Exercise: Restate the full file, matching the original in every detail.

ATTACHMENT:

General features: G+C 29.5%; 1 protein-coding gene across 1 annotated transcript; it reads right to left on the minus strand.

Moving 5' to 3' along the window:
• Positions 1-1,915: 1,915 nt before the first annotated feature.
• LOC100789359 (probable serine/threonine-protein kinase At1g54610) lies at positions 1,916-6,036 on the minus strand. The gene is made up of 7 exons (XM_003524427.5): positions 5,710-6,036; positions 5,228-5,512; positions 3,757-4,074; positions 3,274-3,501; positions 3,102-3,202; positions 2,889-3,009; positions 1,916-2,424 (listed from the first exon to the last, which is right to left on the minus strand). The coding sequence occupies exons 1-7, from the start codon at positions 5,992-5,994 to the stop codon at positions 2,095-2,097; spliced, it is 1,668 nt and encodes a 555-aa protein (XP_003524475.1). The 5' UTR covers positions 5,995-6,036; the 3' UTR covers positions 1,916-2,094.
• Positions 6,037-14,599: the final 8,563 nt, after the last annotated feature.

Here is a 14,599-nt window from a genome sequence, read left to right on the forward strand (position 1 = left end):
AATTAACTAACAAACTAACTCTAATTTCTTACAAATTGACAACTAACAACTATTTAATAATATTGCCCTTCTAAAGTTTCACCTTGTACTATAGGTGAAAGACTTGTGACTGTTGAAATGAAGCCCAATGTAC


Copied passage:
General features: G+C 29.5%; 1 protein-coding gene across 1 annotated transcript; it reads right to left on the minus strand.

Moving 5' to 3' along the window:
• Positions 1-1,915: 1,915 nt before the first annotated feature.
• LOC100789359 (probable serine/threonine-protein kinase At1g54610) lies at positions 1,916-6,036 on the minus strand. The gene is made up of 7 exons (XM_003524427.5): positions 5,710-6,036; positions 5,228-5,512; positions 3,757-4,074; positions 3,274-3,501; positions 3,102-3,202; positions 2,889-3,009; positions 1,916-2,424 (listed from the first exon to the last, which is right to left on the minus strand). The coding sequence occupies exons 1-7, from the start codon at positions 5,992-5,994 to the stop codon at positions 2,095-2,097; spliced, it is 1,668 nt and encodes a 555-aa protein (XP_003524475.1). The 5' UTR covers positions 5,995-6,036; the 3' UTR covers positions 1,916-2,094.
• Positions 6,037-14,599: the final 8,563 nt, after the last annotated feature.

Here is a 14,599-nt window from a genome sequence, read left to right on the forward strand (position 1 = left end):
AATTAACTAACAAACTAACTCTAATTTCTTACAAATTGACAACTAACAACTATTTAATAATATTGCCCTTCTAAAGTTTCACCTTGTACTATAGGTGAAAGACTTGTGACTGTTGAAATGAAGCCCAATGTAC